No single platform of data aggregation – Clinical data is not easy to access, due to multiple sources of data collection. This leads to a huge amount of time spent by researchers in finding answers to research queries, which needs pulling data from a variety of sources and reports.
Manual Data Entry – The systems which have manual data entry do not allow for automatic integration with a broader record and thus investigators are not able to analyze data in real-time.
Adherence to regulatory norms: Clinical trial processes need to adhere to regulatory authority compliant system such as 21 CFR Part 11. Often necessary regulatory processes slowing research because timely approval is not given for data use.
Another issue faced by the US Food and Drug Administration is updating of data by the publicly-funded Clinical Trial labs. According to the FDA, all the publicly-funded Clinical Trial labs should submit the data done on human subjects to the designated public repositories. While portals like clinicaltrials.gov allow the depositing of research data with the help of services like Fighare, only a few research groups follow this. And even if they do follow they seldom to it consistently over a long-term, leading to missing information.
According to a report on Forbes, it is estimated that 50% of Clinical Trials go unreported, and investigators often fail to share their study results (e.g. nearly 90% of trials on ClinicalTrials.gov lack results). This may result in crucial safety issues for patients and create an information gap for healthcare stakeholders and health policymakers.
Data security: The Clinical Trial data is sensitive and preventing data leakage, fraud and misuse of confidential data are of prime importance. Hence, data verification through multi-party channels is required. Further, ensuring that data sharing is consistent with federal and local regulations is also one of the challenges that the industry faces.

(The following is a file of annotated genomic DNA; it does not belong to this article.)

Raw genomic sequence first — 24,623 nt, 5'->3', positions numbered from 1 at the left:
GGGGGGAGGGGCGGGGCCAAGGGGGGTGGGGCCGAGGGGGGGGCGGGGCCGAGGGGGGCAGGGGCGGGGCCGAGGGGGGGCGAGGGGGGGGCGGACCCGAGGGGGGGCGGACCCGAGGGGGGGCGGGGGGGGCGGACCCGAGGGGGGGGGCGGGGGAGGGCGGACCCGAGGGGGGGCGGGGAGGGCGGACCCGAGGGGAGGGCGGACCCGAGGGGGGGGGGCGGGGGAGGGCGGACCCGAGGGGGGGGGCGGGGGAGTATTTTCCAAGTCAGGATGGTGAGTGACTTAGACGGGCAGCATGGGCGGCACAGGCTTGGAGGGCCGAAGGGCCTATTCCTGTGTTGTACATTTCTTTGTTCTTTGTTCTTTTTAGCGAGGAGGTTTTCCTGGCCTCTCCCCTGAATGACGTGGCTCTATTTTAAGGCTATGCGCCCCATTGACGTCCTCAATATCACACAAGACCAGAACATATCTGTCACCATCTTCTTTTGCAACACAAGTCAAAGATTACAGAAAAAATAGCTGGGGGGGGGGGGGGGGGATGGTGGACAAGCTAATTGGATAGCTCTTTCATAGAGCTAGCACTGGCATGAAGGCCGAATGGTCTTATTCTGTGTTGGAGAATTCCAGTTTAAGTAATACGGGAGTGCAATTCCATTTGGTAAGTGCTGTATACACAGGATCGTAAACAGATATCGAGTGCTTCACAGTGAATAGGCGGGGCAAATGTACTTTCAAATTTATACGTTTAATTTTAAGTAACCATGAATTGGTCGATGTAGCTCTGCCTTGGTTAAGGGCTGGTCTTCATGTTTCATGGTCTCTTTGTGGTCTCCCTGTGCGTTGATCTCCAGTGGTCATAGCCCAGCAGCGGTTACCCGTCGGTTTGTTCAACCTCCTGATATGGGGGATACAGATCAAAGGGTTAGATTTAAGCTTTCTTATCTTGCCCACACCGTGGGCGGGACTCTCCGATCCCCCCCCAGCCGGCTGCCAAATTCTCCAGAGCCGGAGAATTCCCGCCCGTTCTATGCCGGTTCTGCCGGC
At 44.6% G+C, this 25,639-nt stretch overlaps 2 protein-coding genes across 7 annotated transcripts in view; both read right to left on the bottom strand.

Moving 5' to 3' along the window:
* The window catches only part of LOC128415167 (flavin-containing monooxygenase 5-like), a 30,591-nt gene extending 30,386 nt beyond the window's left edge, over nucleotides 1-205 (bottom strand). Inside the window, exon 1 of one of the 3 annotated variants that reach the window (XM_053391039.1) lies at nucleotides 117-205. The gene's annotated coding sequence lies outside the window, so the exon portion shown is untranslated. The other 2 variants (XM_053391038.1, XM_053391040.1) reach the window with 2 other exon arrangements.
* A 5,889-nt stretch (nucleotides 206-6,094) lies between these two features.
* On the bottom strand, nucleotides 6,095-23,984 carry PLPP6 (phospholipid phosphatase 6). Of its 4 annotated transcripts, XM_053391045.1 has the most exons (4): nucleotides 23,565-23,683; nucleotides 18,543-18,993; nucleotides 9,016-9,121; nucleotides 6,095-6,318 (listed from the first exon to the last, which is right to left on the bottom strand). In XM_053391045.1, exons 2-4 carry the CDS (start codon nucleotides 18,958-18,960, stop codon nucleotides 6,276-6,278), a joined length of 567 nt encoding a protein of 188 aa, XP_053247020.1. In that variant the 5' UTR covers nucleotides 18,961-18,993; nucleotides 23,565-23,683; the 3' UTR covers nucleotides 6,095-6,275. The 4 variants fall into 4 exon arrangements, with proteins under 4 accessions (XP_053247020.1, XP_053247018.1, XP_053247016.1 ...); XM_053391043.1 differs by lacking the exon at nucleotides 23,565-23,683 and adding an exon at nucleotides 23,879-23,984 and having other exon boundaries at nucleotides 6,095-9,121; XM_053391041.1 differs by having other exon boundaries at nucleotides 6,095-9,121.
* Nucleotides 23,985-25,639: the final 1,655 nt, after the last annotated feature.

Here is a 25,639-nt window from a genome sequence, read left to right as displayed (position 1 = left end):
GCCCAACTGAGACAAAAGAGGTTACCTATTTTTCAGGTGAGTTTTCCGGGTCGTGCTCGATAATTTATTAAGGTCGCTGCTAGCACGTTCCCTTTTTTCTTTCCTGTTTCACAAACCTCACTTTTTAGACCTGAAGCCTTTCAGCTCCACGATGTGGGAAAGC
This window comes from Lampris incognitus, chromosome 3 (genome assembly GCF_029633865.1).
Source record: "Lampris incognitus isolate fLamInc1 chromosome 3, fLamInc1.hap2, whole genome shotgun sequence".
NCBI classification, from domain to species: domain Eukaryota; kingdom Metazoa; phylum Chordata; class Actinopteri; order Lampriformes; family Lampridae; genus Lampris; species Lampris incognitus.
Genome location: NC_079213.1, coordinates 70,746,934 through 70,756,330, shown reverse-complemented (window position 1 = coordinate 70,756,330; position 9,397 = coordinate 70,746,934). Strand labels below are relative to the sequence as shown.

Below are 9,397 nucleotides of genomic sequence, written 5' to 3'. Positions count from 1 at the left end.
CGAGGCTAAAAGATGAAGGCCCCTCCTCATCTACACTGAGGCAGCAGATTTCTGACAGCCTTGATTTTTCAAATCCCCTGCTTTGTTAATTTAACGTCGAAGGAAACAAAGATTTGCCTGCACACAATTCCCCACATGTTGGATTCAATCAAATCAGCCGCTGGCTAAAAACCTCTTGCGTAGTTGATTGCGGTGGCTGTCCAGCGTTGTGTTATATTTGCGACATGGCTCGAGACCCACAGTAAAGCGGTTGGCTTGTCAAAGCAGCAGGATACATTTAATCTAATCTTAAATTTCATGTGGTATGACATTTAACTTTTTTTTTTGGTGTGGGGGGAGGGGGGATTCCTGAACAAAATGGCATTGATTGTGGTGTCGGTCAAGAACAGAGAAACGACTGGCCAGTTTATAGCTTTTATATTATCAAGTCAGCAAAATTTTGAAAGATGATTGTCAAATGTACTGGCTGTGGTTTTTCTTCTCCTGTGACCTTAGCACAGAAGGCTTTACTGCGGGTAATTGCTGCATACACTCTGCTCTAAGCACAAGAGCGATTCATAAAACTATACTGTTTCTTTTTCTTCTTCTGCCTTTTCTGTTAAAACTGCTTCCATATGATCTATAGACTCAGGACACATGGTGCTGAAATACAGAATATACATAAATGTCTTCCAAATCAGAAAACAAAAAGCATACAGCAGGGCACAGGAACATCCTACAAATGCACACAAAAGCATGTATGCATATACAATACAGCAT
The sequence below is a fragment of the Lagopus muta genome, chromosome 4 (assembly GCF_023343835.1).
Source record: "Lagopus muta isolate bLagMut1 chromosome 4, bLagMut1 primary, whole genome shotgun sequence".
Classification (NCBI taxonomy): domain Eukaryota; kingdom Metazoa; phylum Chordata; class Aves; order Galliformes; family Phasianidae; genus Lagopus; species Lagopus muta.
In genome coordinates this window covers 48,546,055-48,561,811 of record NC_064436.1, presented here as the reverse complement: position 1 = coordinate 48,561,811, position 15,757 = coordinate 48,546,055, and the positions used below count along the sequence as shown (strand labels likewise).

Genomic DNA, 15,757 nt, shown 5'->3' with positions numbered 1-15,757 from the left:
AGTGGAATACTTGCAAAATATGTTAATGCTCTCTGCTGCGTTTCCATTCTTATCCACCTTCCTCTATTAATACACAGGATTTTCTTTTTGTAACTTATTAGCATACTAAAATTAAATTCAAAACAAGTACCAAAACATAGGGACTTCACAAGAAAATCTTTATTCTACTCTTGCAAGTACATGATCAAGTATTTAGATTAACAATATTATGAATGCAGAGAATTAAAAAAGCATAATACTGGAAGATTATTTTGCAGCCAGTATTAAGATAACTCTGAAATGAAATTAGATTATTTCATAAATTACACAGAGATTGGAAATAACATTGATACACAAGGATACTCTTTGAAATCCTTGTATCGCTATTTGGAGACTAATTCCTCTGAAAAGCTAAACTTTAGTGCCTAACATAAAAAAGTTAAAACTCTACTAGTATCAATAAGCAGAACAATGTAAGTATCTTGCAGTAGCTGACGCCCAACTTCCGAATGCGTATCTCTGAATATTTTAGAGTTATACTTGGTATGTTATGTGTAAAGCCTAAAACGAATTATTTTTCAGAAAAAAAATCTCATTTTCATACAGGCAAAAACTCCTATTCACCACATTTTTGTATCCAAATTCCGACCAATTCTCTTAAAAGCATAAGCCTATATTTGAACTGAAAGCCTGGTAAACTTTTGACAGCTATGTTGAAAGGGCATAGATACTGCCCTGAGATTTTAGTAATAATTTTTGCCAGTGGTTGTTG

Cost implications: Due to the complexity of the Clinical Trials process and the above issues, the cost of conducting Clinical Trials is high. Further, the tight delivery timelines put additional pressure on the Clinical research professionals and CROs
The BFSI sector has been long facing the issue of data attrition and data fraud, and Blockchain Technology has been one of the solutions that the sector has been looking forward to. In a digital era, technologies are no longer limited to one industry and the healthcare sector too is starting to explore the benefits of blockchain in various areas and Clinical Trials are one of them.
Blockchain technology is a peer-to-peer distributed ledger-based system where the information is stored in a distributed shared ledger, which can only be manipulated by something called transactions. Transactions are digitally signed and encrypted form of communication between the client and the blockchain app.
There are various Blockchain frameworks available like Entehreum, Hyperledger Fabric, R3 Corda, Ripple, Quorum, Multichain, BigChainDB, and Chain. Ethereum and Hyperledger Fabric are the two most popular frameworks.
In our recent webinar – Introduction to Hyperledger Sawtooth: An open-source enterprise blockchain platform, we simplified the concept of blockchain and helped participants understand how Hyperledger Sawtooth can be implemented for businesses – with a live demo. You can watch the replay of this webinar here.